“Looking at her worsening state, it is difficult for us to harvest the egg as we fear the procedure will inflict more pain on her.

“As of now, her chance to undergo the process is slim. However, we pray that she will get better under current treatment,” he said when contacted.

Augustine added that it would have to wait for next cycle next month, and hormone therapy will be administered for 25-year-old Iman to produce eggs.

He explained that the hormone meant for egg production would have effects on the tumour.

“Therefore, the team has to find balance in the reproductive and cancer treatment,” he said, adding that the last rhino in the country is now being cared for at Tabin Wildlife reserve in Lahad Datu.

Augustine added that a German expert is ready to be called for the egg harvesting process should Iman’s condition shows any improvement.

There was an attempt to fertilise Iman’s egg two months ago in Sandakan but the sperm quality was poor.

The team had used frozen semen from male rhino Tam, who had died due to old age and organs failure in May this year.

Yesterday, State Tourism, Culture and Environment Minister Datuk Christina Liew had said the state government is hoping to expedite legality process with Indonesia to fertilise Iman’s egg with the Republic’s male rhino and surrogate female rhino.

Apply ART to save Sumatran rhino – BORA

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The Borneo Post | October 1, 2019

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SANDAKAN: The application of advanced reproductive technology (ART) to endangered wildlife species should be the focus when saving an endangered species so as to avoid the sad tragedy of the Sumatran rhino going extinct in Sabah.

Borneo Rhino Alliance (BORA) executive director Datuk Dr John Payne said that when people talk about saving a species, they would talk about habitat loss and poaching as the main problems.

Original photo by Borneo Post: Dr John Payne

“Sure, habitat loss and poaching are important factors, but for me, these are background noises. I take Sumatran Rhino as an example; it was critically endangered. With such low number, (the issues of) poaching and habitat loss are not relevant anymore. The priority would be how are we to boost the number of this species, how do we breed more of them; that is where the ART should be applied,” he said.

Payne said this when met at the Seminar on Application of Advanced Reproductive Technology to Endangered Wildlife Species in Southeast Asia, held at Livingston Hotel here, yesterday.

The seminar was participated by some 30 biologists, veterinarians, and officers of Sabah Wildlife Department. It was jointly organized by the Sabah Wildlife Department, BORA, and Universiti Malaysia Sabah (UMS).

The seminar was conducted with the hope of saving other endangered species in Sabah, such as the wild cattle species (seladang), Sunda clouded leopards and Tembadau.

Payne said that in 2015, the Federal Government and State Government played an important role in the effort to save Sumatran Rhinos by introducing a policy, the ART programme for endangered wildlife in Sabah for the 11th Malaysia Plan period, from 2016 to 2020.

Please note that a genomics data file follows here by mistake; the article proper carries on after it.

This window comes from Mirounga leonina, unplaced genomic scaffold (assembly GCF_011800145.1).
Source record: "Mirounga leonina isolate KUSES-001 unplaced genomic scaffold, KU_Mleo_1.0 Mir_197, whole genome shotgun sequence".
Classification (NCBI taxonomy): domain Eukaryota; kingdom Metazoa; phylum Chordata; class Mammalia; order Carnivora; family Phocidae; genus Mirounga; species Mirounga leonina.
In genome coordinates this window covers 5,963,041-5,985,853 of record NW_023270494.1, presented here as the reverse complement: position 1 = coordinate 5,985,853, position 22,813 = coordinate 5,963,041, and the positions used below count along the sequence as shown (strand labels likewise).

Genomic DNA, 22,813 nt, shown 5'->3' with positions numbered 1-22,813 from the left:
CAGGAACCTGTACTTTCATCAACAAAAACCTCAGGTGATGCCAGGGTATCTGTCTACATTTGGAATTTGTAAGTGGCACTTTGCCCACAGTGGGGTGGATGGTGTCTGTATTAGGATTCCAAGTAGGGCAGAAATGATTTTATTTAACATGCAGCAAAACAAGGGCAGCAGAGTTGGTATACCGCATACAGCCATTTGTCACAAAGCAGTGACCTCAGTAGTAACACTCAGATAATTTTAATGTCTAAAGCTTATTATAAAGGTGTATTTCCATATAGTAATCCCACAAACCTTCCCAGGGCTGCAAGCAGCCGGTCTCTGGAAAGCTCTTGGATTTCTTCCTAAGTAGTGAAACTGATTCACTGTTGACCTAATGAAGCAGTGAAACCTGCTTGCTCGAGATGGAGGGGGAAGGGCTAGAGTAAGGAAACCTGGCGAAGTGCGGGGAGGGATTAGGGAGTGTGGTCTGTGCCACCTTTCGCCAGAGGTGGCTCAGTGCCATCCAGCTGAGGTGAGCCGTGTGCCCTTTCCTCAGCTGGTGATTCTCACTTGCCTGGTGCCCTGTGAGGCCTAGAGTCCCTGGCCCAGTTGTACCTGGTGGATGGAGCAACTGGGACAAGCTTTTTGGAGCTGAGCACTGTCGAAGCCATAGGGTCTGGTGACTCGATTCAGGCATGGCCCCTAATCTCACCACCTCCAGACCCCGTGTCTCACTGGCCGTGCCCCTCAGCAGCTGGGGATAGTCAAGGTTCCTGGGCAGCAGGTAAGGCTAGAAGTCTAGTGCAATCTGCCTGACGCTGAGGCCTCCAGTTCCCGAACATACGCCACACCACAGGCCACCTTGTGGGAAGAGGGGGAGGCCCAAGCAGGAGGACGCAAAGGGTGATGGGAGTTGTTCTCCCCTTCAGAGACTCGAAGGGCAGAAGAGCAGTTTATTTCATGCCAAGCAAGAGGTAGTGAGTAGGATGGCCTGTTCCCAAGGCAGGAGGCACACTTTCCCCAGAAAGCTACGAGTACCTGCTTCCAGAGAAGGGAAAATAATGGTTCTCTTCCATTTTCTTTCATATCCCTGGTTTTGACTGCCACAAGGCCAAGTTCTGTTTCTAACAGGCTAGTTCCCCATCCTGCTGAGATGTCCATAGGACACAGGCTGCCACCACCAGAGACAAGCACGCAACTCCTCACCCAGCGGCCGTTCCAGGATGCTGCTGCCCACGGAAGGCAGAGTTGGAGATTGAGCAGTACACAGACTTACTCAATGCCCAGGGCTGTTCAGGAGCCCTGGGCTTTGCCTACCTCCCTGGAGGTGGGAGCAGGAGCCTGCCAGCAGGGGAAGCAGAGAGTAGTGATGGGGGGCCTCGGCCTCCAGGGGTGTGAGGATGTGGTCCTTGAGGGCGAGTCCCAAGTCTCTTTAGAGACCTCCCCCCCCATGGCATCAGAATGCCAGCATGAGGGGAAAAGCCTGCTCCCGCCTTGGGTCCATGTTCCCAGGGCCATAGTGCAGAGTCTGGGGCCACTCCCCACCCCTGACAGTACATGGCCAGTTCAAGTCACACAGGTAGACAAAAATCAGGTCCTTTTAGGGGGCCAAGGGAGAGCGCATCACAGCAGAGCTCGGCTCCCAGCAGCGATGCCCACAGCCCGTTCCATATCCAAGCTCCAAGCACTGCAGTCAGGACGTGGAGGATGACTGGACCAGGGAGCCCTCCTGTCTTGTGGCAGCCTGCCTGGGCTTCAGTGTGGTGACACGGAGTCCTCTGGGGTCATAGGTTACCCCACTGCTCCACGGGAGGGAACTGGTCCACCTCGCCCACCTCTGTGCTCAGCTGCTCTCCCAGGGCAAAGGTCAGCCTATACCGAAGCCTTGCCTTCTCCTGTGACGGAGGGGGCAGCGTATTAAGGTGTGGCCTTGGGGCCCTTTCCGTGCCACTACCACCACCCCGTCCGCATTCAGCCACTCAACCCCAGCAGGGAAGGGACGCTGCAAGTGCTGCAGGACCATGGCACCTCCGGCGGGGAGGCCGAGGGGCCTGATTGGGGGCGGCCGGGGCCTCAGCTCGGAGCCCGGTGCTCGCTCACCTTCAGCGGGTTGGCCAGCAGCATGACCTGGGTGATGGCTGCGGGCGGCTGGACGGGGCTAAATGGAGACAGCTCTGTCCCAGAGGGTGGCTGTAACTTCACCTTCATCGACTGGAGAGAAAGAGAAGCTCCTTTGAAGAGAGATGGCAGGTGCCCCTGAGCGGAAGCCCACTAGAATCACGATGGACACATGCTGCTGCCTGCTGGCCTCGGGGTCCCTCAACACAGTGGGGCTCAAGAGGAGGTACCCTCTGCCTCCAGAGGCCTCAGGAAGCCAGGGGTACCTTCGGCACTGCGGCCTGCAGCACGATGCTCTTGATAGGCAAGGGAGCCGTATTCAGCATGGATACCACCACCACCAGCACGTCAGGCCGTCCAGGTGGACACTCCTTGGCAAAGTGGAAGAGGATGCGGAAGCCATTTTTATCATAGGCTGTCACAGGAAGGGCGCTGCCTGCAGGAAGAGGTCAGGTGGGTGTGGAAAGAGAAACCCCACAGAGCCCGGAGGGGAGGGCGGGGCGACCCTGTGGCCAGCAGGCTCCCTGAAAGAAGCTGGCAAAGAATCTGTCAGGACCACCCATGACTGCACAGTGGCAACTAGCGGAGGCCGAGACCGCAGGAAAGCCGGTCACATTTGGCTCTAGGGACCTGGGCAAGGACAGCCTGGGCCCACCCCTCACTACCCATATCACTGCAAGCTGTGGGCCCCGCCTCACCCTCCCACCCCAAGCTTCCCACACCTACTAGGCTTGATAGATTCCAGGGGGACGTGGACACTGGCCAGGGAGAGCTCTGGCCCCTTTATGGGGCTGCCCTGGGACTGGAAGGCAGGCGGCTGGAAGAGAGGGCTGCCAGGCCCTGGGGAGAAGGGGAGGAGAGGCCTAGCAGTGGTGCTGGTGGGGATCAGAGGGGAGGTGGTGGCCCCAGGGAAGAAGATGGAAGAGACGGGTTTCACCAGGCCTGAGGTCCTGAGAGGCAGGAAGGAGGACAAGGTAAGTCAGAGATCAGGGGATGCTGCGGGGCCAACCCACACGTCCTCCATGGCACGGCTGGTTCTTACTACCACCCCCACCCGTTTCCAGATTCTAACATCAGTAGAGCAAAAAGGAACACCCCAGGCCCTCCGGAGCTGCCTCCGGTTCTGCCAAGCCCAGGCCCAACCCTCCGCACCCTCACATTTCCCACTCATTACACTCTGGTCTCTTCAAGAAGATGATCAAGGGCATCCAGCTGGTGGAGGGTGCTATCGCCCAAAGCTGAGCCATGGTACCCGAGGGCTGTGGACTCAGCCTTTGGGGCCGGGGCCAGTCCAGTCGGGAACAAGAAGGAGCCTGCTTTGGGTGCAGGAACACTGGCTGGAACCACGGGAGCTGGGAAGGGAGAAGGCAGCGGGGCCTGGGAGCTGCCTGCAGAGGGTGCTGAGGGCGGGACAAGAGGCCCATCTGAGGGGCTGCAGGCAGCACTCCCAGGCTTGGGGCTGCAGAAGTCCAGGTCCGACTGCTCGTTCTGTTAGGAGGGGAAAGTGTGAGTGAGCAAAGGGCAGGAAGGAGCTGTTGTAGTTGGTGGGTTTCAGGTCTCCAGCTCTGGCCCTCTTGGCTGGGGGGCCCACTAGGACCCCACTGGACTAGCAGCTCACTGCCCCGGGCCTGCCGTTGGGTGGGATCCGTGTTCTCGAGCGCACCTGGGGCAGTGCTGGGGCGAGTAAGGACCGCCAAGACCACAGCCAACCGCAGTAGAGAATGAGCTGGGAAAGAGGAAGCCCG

ART includes artificial insemination, and In Vitro Fertilisation (IVF).

“If we take Sumatran Rhino as an example, the use of ART was crucial because almost all the female Rhinos in captivity (in Indonesia) were found with severe reproductive tract pathology (fibroid) which prevented them from reproducing. So, you could expect the same with all the other endangered species; only ten percent are capable of breeding while the rest are too old, too young or are sick,” he explained.

Meanwhile, Sabah Wildlife Department director Augustine Tuuga in his opening remarks said that if the goal is to prevent extinction of wildlife species, new approaches are needed.

“The opportunity has existed for many decades to prevent extinction of Sumatran Rhino, through forming a single managed captive propagation programme, with the application of ART to try to help every surviving individual Sumatran rhino to contribute its genome to making more rhinos.

“Sadly, international wildlife and donor institutions have failed to support this thinking. Instead, they repeat the poaching and habitat loss mantra.

“When numbers of any species get to be very low, one of the biggest urgent priorities should be: how to divert the dangerous trajectory away from low and declining numbers, by boosting birth rate,” he said.

Augustine said that a reproductive technology laboratory has recently been completed and equipped at the Faculty of Sustainable Agriculture, Universti Malaysia Sabah, Sandakan.

BORA was appointed to develop and implement the main aspects of the programme from 2016 to 2020.

“To date, much of the work has focused on semen harvest, treatment and cryo-preservation. We are now entering a phase of oocyte harvest, with the view towards in vitro fertilization and embryo transfer. In the mean-time, International Islamic University Malaysia has joined the work to initiate cell cultures of endangered species.

“We hope that this emerging programme will continue after 2020, as a Malaysian programme that happens to be based in Sabah, and with a broadening collaboration of interested experts, regionally and globally,” he said.